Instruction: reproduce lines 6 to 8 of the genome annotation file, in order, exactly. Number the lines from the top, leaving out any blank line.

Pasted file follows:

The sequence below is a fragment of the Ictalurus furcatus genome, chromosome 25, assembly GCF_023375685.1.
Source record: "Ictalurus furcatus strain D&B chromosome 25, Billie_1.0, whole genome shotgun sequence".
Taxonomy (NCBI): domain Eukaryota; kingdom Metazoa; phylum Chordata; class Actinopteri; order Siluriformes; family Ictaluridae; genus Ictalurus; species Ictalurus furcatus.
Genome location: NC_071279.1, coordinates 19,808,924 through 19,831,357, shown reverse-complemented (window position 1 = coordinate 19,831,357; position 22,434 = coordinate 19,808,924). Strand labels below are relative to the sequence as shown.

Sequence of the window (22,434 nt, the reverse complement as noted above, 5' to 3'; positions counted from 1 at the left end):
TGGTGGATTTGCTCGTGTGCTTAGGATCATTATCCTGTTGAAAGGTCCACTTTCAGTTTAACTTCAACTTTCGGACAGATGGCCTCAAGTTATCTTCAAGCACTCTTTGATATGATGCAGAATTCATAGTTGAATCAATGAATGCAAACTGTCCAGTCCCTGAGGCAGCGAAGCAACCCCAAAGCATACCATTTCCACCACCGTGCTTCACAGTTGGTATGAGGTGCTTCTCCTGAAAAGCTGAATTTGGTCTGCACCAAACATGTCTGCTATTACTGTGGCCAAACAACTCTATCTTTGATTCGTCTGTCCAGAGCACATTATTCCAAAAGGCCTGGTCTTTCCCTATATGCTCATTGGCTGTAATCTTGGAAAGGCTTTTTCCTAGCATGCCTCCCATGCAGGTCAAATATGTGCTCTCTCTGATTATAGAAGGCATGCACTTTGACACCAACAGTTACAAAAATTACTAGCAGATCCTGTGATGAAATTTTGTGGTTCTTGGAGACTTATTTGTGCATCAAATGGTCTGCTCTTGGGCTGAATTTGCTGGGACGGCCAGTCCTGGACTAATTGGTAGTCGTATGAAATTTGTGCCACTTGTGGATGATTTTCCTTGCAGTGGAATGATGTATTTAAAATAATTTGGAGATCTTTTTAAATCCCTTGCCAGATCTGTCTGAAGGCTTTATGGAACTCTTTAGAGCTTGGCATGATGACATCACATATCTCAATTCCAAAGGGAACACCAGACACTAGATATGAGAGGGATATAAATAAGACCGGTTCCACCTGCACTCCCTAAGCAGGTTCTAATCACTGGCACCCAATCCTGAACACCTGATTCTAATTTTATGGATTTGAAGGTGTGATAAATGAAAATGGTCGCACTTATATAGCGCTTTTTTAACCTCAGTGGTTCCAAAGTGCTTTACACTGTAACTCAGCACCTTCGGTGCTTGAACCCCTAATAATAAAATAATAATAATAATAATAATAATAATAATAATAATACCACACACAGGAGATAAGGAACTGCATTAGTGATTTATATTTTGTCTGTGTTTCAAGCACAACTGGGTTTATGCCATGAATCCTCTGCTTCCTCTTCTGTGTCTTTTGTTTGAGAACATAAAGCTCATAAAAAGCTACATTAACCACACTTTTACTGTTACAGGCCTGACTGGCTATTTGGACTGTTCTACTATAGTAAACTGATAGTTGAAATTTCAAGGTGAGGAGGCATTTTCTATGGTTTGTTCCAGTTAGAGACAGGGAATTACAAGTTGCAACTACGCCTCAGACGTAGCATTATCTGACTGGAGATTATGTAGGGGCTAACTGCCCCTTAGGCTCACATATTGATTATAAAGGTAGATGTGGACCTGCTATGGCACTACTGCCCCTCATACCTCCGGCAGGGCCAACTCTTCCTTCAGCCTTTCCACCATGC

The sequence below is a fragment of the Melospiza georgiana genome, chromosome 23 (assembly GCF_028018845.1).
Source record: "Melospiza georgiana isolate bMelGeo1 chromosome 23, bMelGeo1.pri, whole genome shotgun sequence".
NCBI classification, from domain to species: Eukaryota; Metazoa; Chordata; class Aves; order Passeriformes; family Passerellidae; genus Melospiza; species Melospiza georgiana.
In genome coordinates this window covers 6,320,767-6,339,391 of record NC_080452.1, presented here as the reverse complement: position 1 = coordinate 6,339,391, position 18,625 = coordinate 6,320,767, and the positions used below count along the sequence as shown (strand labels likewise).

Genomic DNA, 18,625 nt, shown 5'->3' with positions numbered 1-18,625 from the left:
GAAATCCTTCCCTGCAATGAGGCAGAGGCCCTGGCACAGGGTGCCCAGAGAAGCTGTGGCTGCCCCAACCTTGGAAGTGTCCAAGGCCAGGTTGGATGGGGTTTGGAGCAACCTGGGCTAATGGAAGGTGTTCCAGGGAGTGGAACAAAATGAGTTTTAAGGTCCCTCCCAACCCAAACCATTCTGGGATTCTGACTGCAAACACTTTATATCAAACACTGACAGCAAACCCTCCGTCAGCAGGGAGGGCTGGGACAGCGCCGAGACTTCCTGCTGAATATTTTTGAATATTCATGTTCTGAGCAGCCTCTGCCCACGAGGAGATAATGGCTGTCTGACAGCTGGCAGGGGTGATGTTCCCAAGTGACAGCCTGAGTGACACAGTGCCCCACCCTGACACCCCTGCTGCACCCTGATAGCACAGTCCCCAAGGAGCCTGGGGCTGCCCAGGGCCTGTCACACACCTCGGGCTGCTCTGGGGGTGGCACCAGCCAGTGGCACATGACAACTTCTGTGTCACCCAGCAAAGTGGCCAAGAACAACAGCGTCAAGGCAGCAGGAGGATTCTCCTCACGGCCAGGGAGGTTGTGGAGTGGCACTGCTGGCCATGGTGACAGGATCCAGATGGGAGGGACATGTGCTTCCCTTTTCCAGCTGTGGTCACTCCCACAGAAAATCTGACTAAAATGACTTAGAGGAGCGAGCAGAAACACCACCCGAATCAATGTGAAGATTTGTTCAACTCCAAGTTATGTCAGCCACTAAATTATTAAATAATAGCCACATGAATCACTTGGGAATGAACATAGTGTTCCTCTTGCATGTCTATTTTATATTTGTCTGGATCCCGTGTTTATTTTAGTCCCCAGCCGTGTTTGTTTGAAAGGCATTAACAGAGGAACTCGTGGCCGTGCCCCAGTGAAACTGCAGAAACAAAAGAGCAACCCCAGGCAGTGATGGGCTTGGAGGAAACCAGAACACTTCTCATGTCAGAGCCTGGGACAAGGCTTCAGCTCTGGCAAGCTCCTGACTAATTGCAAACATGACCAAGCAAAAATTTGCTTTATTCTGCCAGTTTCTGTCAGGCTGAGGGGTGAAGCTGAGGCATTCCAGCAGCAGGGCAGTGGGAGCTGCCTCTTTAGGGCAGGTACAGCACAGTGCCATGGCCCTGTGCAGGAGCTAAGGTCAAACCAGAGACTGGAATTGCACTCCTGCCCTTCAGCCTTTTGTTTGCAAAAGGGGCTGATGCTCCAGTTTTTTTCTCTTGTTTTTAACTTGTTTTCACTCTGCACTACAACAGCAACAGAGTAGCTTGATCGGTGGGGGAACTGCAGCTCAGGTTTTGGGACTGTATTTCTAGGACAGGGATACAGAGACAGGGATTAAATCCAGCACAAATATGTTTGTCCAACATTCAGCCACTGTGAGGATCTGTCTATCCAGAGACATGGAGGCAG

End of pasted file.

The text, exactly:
TGGTGGATTTGCTCGTGTGCTTAGGATCATTATCCTGTTGAAAGGTCCACTTTCAGTTTAACTTCAACTTTCGGACAGATGGCCTCAAGTTATCTTCAAGCACTCTTTGATATGATGCAGAATTCATAGTTGAATCAATGAATGCAAACTGTCCAGTCCCTGAGGCAGCGAAGCAACCCCAAAGCATACCATTTCCACCACCGTGCTTCACAGTTGGTATGAGGTGCTTCTCCTGAAAAGCTGAATTTGGTCTGCACCAAACATGTCTGCTATTACTGTGGCCAAACAACTCTATCTTTGATTCGTCTGTCCAGAGCACATTATTCCAAAAGGCCTGGTCTTTCCCTATATGCTCATTGGCTGTAATCTTGGAAAGGCTTTTTCCTAGCATGCCTCCCATGCAGGTCAAATATGTGCTCTCTCTGATTATAGAAGGCATGCACTTTGACACCAACAGTTACAAAAATTACTAGCAGATCCTGTGATGAAATTTTGTGGTTCTTGGAGACTTATTTGTGCATCAAATGGTCTGCTCTTGGGCTGAATTTGCTGGGACGGCCAGTCCTGGACTAATTGGTAGTCGTATGAAATTTGTGCCACTTGTGGATGATTTTCCTTGCAGTGGAATGATGTATTTAAAATAATTTGGAGATCTTTTTAAATCCCTTGCCAGATCTGTCTGAAGGCTTTATGGAACTCTTTAGAGCTTGGCATGATGACATCACATATCTCAATTCCAAAGGGAACACCAGACACTAGATATGAGAGGGATATAAATAAGACCGGTTCCACCTGCACTCCCTAAGCAGGTTCTAATCACTGGCACCCAATCCTGAACACCTGATTCTAATTTTATGGATTTGAAGGTGTGATAAATGAAAATGGTCGCACTTATATAGCGCTTTTTTAACCTCAGTGGTTCCAAAGTGCTTTACACTGTAACTCAGCACCTTCGGTGCTTGAACCCCTAATAATAAAATAATAATAATAATAATAATAATAATAATAATAATACCACACACAGGAGATAAGGAACTGCATTAGTGATTTATATTTTGTCTGTGTTTCAAGCACAACTGGGTTTATGCCATGAATCCTCTGCTTCCTCTTCTGTGTCTTTTGTTTGAGAACATAAAGCTCATAAAAAGCTACATTAACCACACTTTTACTGTTACAGGCCTGACTGGCTATTTGGACTGTTCTACTATAGTAAACTGATAGTTGAAATTTCAAGGTGAGGAGGCATTTTCTATGGTTTGTTCCAGTTAGAGACAGGGAATTACAAGTTGCAACTACGCCTCAGACGTAGCATTATCTGACTGGAGATTATGTAGGGGCTAACTGCCCCTTAGGCTCACATATTGATTATAAAGGTAGATGTGGACCTGCTATGGCACTACTGCCCCTCATACCTCCGGCAGGGCCAACTCTTCCTTCAGCCTTTCCACCATGC

The sequence below is a fragment of the Melospiza georgiana genome, chromosome 23 (assembly GCF_028018845.1).
Source record: "Melospiza georgiana isolate bMelGeo1 chromosome 23, bMelGeo1.pri, whole genome shotgun sequence".